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What are custom attributes in HTML5 ?

  • Last Updated : 16 Sep, 2021

Custom attributes are attributes that are not part of the standard HTML5 attributes but are explicitly created. They allow us to add our own information to HTML tags. These are not specific and can be used with all the HTML elements. The extra information stored through custom attributes are data that need not have any defined meaning. These data are private to the page or application. The custom attributes are also known as data attributes.

Any attribute whose name start with data- is a custom attribute. The data-* attributes allow us to embed custom attributes on all HTML elements. These are completely ignored by the user agent. The data stored can be used in JavaScript of the page. We can also use these data attributes to style our elements.

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Syntax:

<element data-*="value">

Two parts of the custom attributes:

  1. Attribute Name – The attribute name must be at least one character long after the prefix “data-“. It should not contain any upper case letters.
  2. Attribute Value –  The value to be stored can be any string.

Example 1: In this example, we will read the values of these attributes with JavaScript is quite simple. In fact there are more than one way to do so. One simpler  way is using getAttribute() and setAttribute(). getAttribute() can be used to get the stored data from the attribute. It will either return a null or an empty string if the asked attribute does not exist. setAttribute() can be used to modify the value of any existing attribute or to add a new attribute. 



 Filename: index.html

HTML




<!DOCTYPE html>
<html>
 
<head>
    <title>GeeksForGeeks</title>
</head>
 
<body>
    <h3>Welcome To GFG</h3>
    <ul>
        <li onclick="showPosition(this)"
            id="geek1" data-position="winner">
            Geek1
        </li>
         
        <li onclick="showPosition(this)"
            id="geek2" data-position="runner up">
            Geek2
        </li>
         
        <li onclick="showPosition(this)"
            id="geek3" data-position="third">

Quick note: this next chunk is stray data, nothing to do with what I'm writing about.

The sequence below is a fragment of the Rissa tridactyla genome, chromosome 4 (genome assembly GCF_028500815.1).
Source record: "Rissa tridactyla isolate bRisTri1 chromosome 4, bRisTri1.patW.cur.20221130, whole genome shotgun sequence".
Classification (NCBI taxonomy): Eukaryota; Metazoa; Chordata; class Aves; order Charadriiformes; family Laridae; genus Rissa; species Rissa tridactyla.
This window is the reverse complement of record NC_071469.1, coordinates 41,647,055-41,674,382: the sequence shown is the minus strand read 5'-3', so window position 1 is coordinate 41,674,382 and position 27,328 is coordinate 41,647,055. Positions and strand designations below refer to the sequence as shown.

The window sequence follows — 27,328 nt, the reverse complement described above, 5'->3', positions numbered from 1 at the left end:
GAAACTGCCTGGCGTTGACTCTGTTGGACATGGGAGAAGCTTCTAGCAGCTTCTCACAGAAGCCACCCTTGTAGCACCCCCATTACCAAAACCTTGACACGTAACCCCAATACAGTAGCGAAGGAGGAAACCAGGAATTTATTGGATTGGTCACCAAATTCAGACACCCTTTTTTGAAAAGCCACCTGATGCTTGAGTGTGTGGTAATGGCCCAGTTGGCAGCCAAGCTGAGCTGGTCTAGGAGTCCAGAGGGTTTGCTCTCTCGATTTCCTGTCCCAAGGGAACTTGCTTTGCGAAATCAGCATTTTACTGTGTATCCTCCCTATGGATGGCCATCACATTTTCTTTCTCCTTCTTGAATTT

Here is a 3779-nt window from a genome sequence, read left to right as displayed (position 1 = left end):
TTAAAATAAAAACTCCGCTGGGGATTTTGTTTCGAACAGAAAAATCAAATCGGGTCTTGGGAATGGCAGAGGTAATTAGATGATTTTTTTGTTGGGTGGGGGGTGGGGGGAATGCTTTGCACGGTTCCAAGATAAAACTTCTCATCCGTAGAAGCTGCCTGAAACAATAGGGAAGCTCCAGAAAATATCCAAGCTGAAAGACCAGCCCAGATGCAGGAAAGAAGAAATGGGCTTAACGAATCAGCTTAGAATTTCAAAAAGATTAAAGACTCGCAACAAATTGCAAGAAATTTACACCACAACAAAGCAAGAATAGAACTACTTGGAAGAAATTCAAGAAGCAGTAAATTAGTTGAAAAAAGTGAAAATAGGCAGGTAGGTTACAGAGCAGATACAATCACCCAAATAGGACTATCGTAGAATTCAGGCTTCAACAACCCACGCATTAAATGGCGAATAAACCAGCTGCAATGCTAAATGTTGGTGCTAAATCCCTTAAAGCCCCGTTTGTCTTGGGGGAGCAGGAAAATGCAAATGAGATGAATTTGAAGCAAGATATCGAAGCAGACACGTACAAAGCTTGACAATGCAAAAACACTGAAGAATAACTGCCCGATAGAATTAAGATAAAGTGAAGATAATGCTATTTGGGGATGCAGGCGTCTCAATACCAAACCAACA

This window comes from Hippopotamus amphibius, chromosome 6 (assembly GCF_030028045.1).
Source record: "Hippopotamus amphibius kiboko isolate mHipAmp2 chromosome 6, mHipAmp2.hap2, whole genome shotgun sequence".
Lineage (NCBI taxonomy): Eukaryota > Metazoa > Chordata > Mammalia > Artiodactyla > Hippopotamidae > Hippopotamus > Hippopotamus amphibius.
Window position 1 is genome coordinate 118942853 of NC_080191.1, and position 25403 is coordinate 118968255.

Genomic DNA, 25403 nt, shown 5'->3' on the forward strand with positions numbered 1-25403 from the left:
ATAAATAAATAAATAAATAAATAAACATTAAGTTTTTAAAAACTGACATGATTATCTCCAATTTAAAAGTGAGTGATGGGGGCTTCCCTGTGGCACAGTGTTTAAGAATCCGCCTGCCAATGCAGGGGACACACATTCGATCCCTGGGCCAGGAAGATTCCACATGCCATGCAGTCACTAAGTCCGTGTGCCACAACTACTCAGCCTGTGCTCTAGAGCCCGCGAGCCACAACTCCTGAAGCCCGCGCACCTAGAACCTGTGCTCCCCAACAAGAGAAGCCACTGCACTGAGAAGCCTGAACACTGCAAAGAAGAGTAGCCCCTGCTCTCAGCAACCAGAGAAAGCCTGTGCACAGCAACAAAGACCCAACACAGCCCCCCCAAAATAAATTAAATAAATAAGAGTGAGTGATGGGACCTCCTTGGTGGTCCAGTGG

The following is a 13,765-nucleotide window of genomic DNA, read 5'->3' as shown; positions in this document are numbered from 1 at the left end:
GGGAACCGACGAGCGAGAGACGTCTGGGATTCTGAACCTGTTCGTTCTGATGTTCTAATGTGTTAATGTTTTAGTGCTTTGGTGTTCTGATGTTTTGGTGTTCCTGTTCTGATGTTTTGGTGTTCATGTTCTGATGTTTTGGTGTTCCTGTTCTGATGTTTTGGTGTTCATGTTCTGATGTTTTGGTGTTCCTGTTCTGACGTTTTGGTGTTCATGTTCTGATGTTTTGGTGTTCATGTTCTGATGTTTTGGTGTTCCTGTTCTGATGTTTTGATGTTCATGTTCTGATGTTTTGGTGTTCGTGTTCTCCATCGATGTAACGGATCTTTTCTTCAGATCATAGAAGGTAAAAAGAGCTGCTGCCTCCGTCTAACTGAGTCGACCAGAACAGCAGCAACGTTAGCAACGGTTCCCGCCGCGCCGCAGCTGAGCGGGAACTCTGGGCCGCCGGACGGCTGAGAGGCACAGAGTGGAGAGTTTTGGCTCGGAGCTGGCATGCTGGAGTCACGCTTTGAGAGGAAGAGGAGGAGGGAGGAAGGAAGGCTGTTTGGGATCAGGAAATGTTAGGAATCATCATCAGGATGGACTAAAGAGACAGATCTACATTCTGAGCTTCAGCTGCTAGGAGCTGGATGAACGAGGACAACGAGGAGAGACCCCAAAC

Geek3
        </li>
         
        <li onclick="showPosition(this)"
            id="geek4" data-position="lost">
            Geek4
        </li>
    </ul>
     
    <script src="custom_attributes.js"></script>
</body>
 
</html>

custom_attributes.js: This JavaScript file will handle the custom attributes which will be accessed using getAttribute(). We will use this to create an alert whenever a list item is clicked. The JavaScript code looks like this:

Javascript




function showPosition(runner) {
    var position = runner.getAttribute("data-position");
    alert("The " + runner.innerHTML + " is " + position + ".");
}

Output:

Output Screen

Example 2: In this example, we will see another way of accessing data attributes is by using dataset property. This property returns a DOMStringMap object with one entry for each custom data attribute. A DOMStringMap key is a transformed form of custom data attribute. The “data-” prefix is removed from the attribute name. Any hyphen in the name is also removed. In this way, we get a camelCase name. The attributes can then be accessed using the camelCase name stored in the object as a key like element.dataset.keyname or element.dataset[keyname]. We will take lists of foods. The custom attributes will contain food-type. The onclick attribute will trigger the JavaScript when an item is clicked.

HTML




<!DOCTYPE html>
<html>
 
<head>
    <title>GeeksForGeeks</title>
</head>
 
<body>
    <h3>Welcome To GFG</h3>
    <ul>
        <li onclick="handleFood(this)"
            data-food-type="fruit">
            Apple
        </li>
         
        <li onclick="handleFood(this)"
            data-food-type="vegitable">
            Potato
        </li>
         
        <li onclick="handleFood(this)"
            data-food-type="veg">
            Cabbage
        </li>
         
        <li onclick="handleFood(this)"
            data-food-type="non-veg">
            Chicken
        </li>
    </ul>
     
    <script src="custom_attributes.js"></script>
</body>
 
</html>

custom_attributes.js: Whenever an item is clicked this code snippet will be triggered. Here we will alert the type of food that is stored in the custom attribute using the dataset property. The code snippet looks like this:



Javascript




function handleFood(food) {
    var foodType = food.dataset.foodType;
    alert(food.innerHTML + " is " + foodType +".");
}

Output:

Output screen

Example 3: In this example, we will set the background colors of the elements using the CSS access that we just saw. As the custom attributes are plain HTML attributes, they can be accessed from CSS. For example, we can use attribute selectors to style the background color of the element.

Filename: index.html

HTML




<!DOCTYPE html>
<html>
 
<head>
    <title>Page Title</title>
    <link rel="stylesheet" href="styles.css">
</head>
 
<body>
    <h2>Welcome To GFG</h2>
    <p data-about="blog">Informational text entries</p>
 
 
    <p data-info="blogathon">Blogathon 2021</p>
 
</body>
 
</html>

styles.css: Select the elements in the styles.css file and set the background color of the elements using standard CSS properties. 

CSS




p[data-about='blog'] {
  background-color: #C2F784;
}
 
p[data-info='blogathon'] {
  background-color: #DF2E2E;
}

Output:

Output Screen

 




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